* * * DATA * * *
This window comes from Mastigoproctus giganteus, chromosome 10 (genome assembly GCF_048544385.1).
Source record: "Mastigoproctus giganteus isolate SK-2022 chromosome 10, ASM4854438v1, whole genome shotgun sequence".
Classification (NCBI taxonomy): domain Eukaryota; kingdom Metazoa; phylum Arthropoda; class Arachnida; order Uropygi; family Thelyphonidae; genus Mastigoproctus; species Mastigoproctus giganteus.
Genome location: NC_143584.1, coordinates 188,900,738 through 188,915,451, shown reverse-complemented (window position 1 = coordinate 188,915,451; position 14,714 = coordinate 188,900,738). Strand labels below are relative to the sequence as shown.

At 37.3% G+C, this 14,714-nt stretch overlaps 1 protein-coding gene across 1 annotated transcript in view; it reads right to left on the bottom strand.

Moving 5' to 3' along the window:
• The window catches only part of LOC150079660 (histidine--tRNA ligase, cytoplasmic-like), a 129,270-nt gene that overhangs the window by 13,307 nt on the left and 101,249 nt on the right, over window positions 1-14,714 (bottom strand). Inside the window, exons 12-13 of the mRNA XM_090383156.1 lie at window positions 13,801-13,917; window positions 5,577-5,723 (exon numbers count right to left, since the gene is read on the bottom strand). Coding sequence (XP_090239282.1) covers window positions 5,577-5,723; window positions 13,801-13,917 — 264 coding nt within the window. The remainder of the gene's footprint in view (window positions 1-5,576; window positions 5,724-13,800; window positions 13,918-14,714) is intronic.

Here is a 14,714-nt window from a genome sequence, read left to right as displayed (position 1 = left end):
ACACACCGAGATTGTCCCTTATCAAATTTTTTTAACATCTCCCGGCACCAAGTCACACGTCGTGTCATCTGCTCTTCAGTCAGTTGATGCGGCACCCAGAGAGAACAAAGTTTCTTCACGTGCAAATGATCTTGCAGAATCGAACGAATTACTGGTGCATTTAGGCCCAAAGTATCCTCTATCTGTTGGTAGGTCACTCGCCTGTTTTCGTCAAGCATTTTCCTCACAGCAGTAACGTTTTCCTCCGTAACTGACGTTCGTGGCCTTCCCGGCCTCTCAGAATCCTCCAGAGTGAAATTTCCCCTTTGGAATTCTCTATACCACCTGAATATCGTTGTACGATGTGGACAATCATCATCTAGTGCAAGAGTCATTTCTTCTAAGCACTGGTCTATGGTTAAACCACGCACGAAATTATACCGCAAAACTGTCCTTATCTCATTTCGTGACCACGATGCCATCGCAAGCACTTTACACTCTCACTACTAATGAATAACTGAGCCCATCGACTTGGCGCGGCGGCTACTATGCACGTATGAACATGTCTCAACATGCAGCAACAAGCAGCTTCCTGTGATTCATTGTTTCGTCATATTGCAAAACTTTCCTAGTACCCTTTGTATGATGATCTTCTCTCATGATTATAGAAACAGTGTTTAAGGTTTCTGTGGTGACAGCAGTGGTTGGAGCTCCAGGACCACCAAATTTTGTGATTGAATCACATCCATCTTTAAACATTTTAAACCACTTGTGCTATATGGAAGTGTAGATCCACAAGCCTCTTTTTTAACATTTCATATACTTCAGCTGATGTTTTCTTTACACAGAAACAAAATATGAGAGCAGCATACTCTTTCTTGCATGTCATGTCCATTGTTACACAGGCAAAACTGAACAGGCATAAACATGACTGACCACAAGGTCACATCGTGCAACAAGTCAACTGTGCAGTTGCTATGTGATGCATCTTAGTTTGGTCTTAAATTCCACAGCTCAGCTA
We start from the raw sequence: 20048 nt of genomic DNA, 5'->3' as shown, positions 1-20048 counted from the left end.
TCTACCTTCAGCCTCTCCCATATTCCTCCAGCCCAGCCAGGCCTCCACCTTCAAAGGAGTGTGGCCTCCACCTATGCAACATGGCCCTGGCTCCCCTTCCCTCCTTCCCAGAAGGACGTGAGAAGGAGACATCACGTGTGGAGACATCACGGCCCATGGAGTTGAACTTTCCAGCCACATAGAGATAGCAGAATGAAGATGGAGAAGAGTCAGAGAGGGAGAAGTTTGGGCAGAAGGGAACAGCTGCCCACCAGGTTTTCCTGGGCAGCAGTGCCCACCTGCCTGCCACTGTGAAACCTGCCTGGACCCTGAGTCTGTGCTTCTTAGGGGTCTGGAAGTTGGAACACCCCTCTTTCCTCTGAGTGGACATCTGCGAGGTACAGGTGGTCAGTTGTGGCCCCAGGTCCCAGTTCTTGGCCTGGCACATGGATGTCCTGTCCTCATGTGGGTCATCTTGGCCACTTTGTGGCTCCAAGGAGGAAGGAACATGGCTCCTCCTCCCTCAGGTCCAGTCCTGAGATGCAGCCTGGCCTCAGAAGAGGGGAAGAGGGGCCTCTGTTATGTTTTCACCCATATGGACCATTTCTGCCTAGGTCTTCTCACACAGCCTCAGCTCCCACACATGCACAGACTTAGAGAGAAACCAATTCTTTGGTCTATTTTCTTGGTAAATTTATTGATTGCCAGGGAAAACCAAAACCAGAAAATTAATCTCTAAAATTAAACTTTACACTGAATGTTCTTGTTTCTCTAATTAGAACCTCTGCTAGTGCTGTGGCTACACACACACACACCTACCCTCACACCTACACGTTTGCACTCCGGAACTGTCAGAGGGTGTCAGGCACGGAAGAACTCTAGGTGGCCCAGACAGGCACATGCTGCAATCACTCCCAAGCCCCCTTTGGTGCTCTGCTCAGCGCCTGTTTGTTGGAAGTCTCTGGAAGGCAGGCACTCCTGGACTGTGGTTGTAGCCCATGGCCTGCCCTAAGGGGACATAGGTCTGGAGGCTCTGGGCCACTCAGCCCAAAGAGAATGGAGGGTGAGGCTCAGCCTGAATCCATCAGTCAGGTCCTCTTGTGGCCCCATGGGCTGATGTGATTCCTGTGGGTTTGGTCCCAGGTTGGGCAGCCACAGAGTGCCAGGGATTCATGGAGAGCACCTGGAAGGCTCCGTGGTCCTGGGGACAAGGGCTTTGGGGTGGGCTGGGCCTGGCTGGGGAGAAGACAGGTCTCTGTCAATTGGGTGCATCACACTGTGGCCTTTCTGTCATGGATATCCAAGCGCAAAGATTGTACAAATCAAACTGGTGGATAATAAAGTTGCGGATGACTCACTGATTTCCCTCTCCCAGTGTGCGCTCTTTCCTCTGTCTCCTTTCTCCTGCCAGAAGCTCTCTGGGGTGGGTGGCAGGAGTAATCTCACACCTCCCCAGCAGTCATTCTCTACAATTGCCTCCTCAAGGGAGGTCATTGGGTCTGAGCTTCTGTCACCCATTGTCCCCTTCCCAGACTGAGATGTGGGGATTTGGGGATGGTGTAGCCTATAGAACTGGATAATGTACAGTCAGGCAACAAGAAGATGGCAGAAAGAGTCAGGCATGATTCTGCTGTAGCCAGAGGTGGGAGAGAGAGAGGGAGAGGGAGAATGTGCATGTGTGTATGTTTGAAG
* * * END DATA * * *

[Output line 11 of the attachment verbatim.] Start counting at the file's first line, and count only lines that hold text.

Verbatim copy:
TCTACCTTCAGCCTCTCCCATATTCCTCCAGCCCAGCCAGGCCTCCACCTTCAAAGGAGTGTGGCCTCCACCTATGCAACATGGCCCTGGCTCCCCTTCCCTCCTTCCCAGAAGGACGTGAGAAGGAGACATCACGTGTGGAGACATCACGGCCCATGGAGTTGAACTTTCCAGCCACATAGAGATAGCAGAATGAAGATGGAGAAGAGTCAGAGAGGGAGAAGTTTGGGCAGAAGGGAACAGCTGCCCACCAGGTTTTCCTGGGCAGCAGTGCCCACCTGCCTGCCACTGTGAAACCTGCCTGGACCCTGAGTCTGTGCTTCTTAGGGGTCTGGAAGTTGGAACACCCCTCTTTCCTCTGAGTGGACATCTGCGAGGTACAGGTGGTCAGTTGTGGCCCCAGGTCCCAGTTCTTGGCCTGGCACATGGATGTCCTGTCCTCATGTGGGTCATCTTGGCCACTTTGTGGCTCCAAGGAGGAAGGAACATGGCTCCTCCTCCCTCAGGTCCAGTCCTGAGATGCAGCCTGGCCTCAGAAGAGGGGAAGAGGGGCCTCTGTTATGTTTTCACCCATATGGACCATTTCTGCCTAGGTCTTCTCACACAGCCTCAGCTCCCACACATGCACAGACTTAGAGAGAAACCAATTCTTTGGTCTATTTTCTTGGTAAATTTATTGATTGCCAGGGAAAACCAAAACCAGAAAATTAATCTCTAAAATTAAACTTTACACTGAATGTTCTTGTTTCTCTAATTAGAACCTCTGCTAGTGCTGTGGCTACACACACACACACCTACCCTCACACCTACACGTTTGCACTCCGGAACTGTCAGAGGGTGTCAGGCACGGAAGAACTCTAGGTGGCCCAGACAGGCACATGCTGCAATCACTCCCAAGCCCCCTTTGGTGCTCTGCTCAGCGCCTGTTTGTTGGAAGTCTCTGGAAGGCAGGCACTCCTGGACTGTGGTTGTAGCCCATGGCCTGCCCTAAGGGGACATAGGTCTGGAGGCTCTGGGCCACTCAGCCCAAAGAGAATGGAGGGTGAGGCTCAGCCTGAATCCATCAGTCAGGTCCTCTTGTGGCCCCATGGGCTGATGTGATTCCTGTGGGTTTGGTCCCAGGTTGGGCAGCCACAGAGTGCCAGGGATTCATGGAGAGCACCTGGAAGGCTCCGTGGTCCTGGGGACAAGGGCTTTGGGGTGGGCTGGGCCTGGCTGGGGAGAAGACAGGTCTCTGTCAATTGGGTGCATCACACTGTGGCCTTTCTGTCATGGATATCCAAGCGCAAAGATTGTACAAATCAAACTGGTGGATAATAAAGTTGCGGATGACTCACTGATTTCCCTCTCCCAGTGTGCGCTCTTTCCTCTGTCTCCTTTCTCCTGCCAGAAGCTCTCTGGGGTGGGTGGCAGGAGTAATCTCACACCTCCCCAGCAGTCATTCTCTACAATTGCCTCCTCAAGGGAGGTCATTGGGTCTGAGCTTCTGTCACCCATTGTCCCCTTCCCAGACTGAGATGTGGGGATTTGGGGATGGTGTAGCCTATAGAACTGGATAATGTACAGTCAGGCAACAAGAAGATGGCAGAAAGAGTCAGGCATGATTCTGCTGTAGCCAGAGGTGGGAGAGAGAGAGGGAGAGGGAGAATGTGCATGTGTGTATGTTTGAAG